After being convicted on July 5, 2011, Vicente Bilora Mbenga of Maryland, has been sentenced to six years in prison, three years supervised release after and an owed restitution of $27,218.06 for committing bank fraud and running an identity theft scheme.
According to court documents and evidence presented at Mbenga’s trial, he participated in a scheme in which co-conspirators contacted bank customer service representatives by telephone, posing as bank customers and requesting that the addresses on the customers’ bank accounts be changed to addresses controlled by members of the conspiracy. Once the address was changed, members of the conspiracy requested that the bank issue replacement debit cards and checks and mail them to the “new” addresses.
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Mbenga operated his fraudulent schemes by cashing postal money orders with a debit card drawn on the account of one of the victims in the scheme. The card was obtained by posing as an account holder that needed a replacement card but instead of the card being sent to the actual account holder it was sent to an address in Hyattsville, Maryland. Vicente Mbenga was the payee of all of the postal money orders cashed.
During the Summer 2009, Mbenga recruited other individuals into the scheme and gave them postal money orders to cash. In each instance, Mbenga would drive with them to a post office, present them with a money order which he then directed them to cash. Mbenga would wait outside the post office while the individual was inside cashing the money order and would take the money from them immediately once they left the Post Office. In each case, the postal money order had been purchased using a fraudulently obtained debit card on a victim’s account. Often, those debit cards had been mailed to addresses to which Mbenga had access or addresses near his residence. Mbenga was arrested on August 3, 2009, outside a bank where a co-conspirator was attempting to cash a victim’s check. The co-conspirator was also arrested. At the time of his arrest, Mbenga had in his pocket a debit card on the victim’s account, the checkbook from which the victim’s check had been torn, and a photocopy of a genuine check on the account on which Mbenga had practiced the victim’s signature.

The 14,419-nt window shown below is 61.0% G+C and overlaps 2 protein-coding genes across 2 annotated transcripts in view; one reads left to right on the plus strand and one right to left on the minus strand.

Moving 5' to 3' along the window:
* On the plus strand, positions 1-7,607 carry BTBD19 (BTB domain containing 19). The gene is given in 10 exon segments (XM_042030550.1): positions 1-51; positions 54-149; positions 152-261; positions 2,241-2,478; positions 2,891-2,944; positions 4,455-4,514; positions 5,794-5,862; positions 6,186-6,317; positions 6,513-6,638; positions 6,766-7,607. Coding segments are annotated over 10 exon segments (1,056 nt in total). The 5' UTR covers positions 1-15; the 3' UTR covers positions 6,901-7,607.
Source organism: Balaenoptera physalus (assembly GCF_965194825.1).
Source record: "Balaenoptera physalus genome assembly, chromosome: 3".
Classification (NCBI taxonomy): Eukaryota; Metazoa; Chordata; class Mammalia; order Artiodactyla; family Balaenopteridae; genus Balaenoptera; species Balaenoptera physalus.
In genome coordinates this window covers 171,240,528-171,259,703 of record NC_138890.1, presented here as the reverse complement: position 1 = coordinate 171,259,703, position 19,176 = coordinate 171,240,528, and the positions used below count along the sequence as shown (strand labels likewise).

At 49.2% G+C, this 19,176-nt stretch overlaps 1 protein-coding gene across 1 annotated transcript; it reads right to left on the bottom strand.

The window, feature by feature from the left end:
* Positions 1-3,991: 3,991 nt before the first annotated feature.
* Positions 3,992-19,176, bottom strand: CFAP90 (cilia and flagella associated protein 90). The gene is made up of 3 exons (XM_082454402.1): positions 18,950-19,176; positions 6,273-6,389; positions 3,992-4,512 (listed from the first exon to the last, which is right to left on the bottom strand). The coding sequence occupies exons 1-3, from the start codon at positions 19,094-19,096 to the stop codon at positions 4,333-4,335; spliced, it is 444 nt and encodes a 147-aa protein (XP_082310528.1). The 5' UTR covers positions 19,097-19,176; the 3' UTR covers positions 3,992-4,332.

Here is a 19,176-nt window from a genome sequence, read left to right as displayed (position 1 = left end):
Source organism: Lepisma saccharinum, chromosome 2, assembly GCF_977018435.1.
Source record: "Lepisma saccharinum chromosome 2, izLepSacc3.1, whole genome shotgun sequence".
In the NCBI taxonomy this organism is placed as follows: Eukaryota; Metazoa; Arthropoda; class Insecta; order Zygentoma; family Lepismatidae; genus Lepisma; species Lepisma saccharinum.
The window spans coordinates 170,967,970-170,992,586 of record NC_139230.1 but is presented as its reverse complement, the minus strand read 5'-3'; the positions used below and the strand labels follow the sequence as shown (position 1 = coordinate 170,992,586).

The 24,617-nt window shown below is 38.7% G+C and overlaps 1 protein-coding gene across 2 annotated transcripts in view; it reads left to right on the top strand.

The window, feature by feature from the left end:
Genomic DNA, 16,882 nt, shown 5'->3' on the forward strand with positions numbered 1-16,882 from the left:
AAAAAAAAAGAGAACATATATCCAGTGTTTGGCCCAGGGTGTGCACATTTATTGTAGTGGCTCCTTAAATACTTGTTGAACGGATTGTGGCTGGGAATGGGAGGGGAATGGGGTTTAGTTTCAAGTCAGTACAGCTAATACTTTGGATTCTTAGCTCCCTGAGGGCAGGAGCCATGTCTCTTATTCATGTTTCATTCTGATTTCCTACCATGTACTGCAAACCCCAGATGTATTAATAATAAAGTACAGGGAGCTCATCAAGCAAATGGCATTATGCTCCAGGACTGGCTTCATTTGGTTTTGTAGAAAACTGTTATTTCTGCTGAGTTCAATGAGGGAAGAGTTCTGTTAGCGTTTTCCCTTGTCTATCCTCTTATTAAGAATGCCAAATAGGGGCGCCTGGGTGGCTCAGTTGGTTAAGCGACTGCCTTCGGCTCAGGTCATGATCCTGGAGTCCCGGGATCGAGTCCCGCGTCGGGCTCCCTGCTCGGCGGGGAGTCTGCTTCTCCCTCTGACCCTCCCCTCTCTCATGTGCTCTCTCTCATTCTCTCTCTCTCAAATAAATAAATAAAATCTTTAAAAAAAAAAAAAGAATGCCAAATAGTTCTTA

Over 20 people were victimized in this scheme. Compromised accounts contained over $1 million in available funds from multiple financial institutions. The actual losses to banks and individual victims totaled $92,783.35.
Mbenga also obstructed justice after his arrest when he stole part of a co-defendent’s cooperation plea agreement and took it back with him to prison where it read it aloud and outed the co-conspirator as a cooperator. The co-conspirator was then subject to harassment and threats prior to his testimony.
Seven defendants pleaded guilty to their roles in the scheme and another was convicted at trial. All have been sentenced. A ninth defendant is currently serving a sentence on unrelated charges in Guyana. He is expected to be returned to the United States to face charges related to this scheme, upon completion of his sentence. A tenth co-defendant, Allen Theodore Smith, was acquitted by a federal jury.
I don’t understand when and why people think scamming is a good idea.
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